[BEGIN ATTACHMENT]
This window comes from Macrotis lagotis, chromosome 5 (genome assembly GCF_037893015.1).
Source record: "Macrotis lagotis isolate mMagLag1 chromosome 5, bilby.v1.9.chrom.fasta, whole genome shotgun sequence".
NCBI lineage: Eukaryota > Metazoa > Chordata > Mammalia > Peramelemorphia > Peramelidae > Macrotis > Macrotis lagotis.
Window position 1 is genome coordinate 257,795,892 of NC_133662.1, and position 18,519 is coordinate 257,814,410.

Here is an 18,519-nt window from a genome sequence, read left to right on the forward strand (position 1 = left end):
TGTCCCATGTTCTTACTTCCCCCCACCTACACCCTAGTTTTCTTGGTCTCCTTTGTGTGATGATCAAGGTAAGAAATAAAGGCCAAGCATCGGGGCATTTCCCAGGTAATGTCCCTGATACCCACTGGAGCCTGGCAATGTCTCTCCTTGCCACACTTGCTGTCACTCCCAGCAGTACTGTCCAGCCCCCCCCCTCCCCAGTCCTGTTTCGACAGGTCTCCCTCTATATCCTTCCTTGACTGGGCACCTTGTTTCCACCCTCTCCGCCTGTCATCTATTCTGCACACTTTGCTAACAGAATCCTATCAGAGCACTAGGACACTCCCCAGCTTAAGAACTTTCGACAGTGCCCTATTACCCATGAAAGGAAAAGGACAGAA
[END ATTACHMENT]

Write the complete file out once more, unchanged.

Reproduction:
This window comes from Macrotis lagotis, chromosome 5 (genome assembly GCF_037893015.1).
Source record: "Macrotis lagotis isolate mMagLag1 chromosome 5, bilby.v1.9.chrom.fasta, whole genome shotgun sequence".
NCBI lineage: Eukaryota > Metazoa > Chordata > Mammalia > Peramelemorphia > Peramelidae > Macrotis > Macrotis lagotis.
Window position 1 is genome coordinate 257,795,892 of NC_133662.1, and position 18,519 is coordinate 257,814,410.

Here is an 18,519-nt window from a genome sequence, read left to right on the forward strand (position 1 = left end):
TGTCCCATGTTCTTACTTCCCCCCACCTACACCCTAGTTTTCTTGGTCTCCTTTGTGTGATGATCAAGGTAAGAAATAAAGGCCAAGCATCGGGGCATTTCCCAGGTAATGTCCCTGATACCCACTGGAGCCTGGCAATGTCTCTCCTTGCCACACTTGCTGTCACTCCCAGCAGTACTGTCCAGCCCCCCCCCTCCCCAGTCCTGTTTCGACAGGTCTCCCTCTATATCCTTCCTTGACTGGGCACCTTGTTTCCACCCTCTCCGCCTGTCATCTATTCTGCACACTTTGCTAACAGAATCCTATCAGAGCACTAGGACACTCCCCAGCTTAAGAACTTTCGACAGTGCCCTATTACCCATGAAAGGAAAAGGACAGAA